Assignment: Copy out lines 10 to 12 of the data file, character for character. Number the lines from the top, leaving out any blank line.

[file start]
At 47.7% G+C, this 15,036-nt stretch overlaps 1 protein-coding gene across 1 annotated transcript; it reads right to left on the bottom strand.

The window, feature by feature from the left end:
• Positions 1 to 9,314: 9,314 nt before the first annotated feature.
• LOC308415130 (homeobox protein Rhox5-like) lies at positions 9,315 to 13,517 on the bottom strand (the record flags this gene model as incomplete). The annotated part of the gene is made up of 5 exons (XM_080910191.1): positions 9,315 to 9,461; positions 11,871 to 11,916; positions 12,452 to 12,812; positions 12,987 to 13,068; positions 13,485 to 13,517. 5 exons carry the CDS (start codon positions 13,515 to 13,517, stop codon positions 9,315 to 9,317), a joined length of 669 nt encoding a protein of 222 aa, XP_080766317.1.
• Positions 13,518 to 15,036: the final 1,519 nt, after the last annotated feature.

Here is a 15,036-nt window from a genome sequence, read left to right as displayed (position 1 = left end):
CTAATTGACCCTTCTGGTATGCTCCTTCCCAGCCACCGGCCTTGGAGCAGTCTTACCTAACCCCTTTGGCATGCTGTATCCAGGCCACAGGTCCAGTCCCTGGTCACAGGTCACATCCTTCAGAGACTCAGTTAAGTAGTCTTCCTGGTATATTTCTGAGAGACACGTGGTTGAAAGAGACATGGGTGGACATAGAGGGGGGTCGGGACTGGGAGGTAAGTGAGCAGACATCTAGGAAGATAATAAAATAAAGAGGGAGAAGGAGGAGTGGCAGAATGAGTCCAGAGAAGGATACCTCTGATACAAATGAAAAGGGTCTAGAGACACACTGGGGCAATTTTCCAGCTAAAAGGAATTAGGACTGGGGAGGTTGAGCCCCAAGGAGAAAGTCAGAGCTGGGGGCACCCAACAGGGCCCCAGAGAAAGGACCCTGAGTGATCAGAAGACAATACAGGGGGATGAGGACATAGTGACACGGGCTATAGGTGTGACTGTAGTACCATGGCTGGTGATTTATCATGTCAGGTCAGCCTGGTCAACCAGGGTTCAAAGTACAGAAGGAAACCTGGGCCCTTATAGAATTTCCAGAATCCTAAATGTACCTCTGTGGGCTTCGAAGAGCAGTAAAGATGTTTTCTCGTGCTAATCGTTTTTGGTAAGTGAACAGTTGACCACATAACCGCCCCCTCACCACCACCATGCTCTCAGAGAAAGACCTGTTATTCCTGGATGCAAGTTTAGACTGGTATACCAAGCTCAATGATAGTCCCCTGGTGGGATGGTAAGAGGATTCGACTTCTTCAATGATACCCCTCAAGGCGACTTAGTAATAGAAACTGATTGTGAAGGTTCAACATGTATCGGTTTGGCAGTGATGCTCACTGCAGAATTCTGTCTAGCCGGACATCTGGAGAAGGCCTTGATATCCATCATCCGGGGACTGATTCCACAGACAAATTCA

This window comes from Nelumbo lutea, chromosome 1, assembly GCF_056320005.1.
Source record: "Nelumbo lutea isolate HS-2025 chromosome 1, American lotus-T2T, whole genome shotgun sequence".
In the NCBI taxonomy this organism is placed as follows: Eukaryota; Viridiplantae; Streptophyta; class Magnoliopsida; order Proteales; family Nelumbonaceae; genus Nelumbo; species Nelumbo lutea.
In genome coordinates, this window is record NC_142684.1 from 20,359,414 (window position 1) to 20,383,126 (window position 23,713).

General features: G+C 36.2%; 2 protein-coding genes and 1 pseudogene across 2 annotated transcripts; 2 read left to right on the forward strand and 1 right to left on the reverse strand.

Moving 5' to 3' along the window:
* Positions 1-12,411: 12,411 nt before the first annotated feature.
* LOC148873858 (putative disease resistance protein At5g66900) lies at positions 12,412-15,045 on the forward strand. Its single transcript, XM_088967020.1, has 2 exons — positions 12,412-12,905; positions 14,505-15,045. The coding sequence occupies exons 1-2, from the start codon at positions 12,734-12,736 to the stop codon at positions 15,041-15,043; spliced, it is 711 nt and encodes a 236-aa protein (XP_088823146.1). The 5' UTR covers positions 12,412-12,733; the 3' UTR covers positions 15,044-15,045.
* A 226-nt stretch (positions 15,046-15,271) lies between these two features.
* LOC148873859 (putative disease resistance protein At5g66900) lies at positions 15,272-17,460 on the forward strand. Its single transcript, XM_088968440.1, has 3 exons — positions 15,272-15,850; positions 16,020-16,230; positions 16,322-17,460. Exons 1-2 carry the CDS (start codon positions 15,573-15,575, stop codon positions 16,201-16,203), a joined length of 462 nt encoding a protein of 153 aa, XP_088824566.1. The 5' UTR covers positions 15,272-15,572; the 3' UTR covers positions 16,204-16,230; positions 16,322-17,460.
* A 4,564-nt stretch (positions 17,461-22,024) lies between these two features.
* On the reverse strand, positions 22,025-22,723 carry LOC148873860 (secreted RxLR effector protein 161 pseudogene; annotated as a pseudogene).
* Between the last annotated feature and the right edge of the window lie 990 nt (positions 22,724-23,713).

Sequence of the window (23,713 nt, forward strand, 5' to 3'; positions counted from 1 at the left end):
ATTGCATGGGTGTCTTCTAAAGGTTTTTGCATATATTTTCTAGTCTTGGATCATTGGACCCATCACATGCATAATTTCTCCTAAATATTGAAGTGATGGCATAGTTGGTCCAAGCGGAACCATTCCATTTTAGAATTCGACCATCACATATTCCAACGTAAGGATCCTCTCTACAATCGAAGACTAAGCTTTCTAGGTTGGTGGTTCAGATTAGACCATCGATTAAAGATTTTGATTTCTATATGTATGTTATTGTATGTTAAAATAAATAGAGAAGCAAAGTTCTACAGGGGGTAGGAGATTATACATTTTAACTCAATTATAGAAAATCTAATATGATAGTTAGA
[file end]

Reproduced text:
In the NCBI taxonomy this organism is placed as follows: Eukaryota; Viridiplantae; Streptophyta; class Magnoliopsida; order Proteales; family Nelumbonaceae; genus Nelumbo; species Nelumbo lutea.
In genome coordinates, this window is record NC_142684.1 from 20,359,414 (window position 1) to 20,383,126 (window position 23,713).

General features: G+C 36.2%; 2 protein-coding genes and 1 pseudogene across 2 annotated transcripts; 2 read left to right on the forward strand and 1 right to left on the reverse strand.